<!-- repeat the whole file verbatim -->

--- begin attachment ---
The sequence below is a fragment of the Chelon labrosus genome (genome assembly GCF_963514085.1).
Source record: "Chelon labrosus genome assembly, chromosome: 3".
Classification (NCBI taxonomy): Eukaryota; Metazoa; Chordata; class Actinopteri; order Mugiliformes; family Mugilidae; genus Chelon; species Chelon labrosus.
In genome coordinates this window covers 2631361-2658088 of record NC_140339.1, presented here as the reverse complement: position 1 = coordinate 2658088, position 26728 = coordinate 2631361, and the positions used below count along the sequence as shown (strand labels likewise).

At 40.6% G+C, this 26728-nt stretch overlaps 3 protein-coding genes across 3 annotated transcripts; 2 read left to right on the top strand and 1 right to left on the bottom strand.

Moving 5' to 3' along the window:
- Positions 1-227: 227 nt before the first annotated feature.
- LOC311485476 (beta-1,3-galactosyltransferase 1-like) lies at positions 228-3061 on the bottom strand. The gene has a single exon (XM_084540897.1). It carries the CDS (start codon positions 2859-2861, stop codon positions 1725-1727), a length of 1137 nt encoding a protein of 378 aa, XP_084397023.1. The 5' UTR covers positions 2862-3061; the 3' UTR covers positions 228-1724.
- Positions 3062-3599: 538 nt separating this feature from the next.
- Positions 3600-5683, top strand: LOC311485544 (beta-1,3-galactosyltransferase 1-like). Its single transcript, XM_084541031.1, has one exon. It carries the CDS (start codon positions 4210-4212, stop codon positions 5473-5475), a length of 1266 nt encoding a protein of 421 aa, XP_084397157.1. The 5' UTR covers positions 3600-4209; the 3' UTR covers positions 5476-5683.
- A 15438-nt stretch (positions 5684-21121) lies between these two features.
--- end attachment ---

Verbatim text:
The sequence below is a fragment of the Chelon labrosus genome (genome assembly GCF_963514085.1).
Source record: "Chelon labrosus genome assembly, chromosome: 3".
Classification (NCBI taxonomy): Eukaryota; Metazoa; Chordata; class Actinopteri; order Mugiliformes; family Mugilidae; genus Chelon; species Chelon labrosus.
In genome coordinates this window covers 2631361-2658088 of record NC_140339.1, presented here as the reverse complement: position 1 = coordinate 2658088, position 26728 = coordinate 2631361, and the positions used below count along the sequence as shown (strand labels likewise).

At 40.6% G+C, this 26728-nt stretch overlaps 3 protein-coding genes across 3 annotated transcripts; 2 read left to right on the top strand and 1 right to left on the bottom strand.

Moving 5' to 3' along the window:
- Positions 1-227: 227 nt before the first annotated feature.
- LOC311485476 (beta-1,3-galactosyltransferase 1-like) lies at positions 228-3061 on the bottom strand. The gene has a single exon (XM_084540897.1). It carries the CDS (start codon positions 2859-2861, stop codon positions 1725-1727), a length of 1137 nt encoding a protein of 378 aa, XP_084397023.1. The 5' UTR covers positions 2862-3061; the 3' UTR covers positions 228-1724.
- Positions 3062-3599: 538 nt separating this feature from the next.
- Positions 3600-5683, top strand: LOC311485544 (beta-1,3-galactosyltransferase 1-like). Its single transcript, XM_084541031.1, has one exon. It carries the CDS (start codon positions 4210-4212, stop codon positions 5473-5475), a length of 1266 nt encoding a protein of 421 aa, XP_084397157.1. The 5' UTR covers positions 3600-4209; the 3' UTR covers positions 5476-5683.
- A 15438-nt stretch (positions 5684-21121) lies between these two features.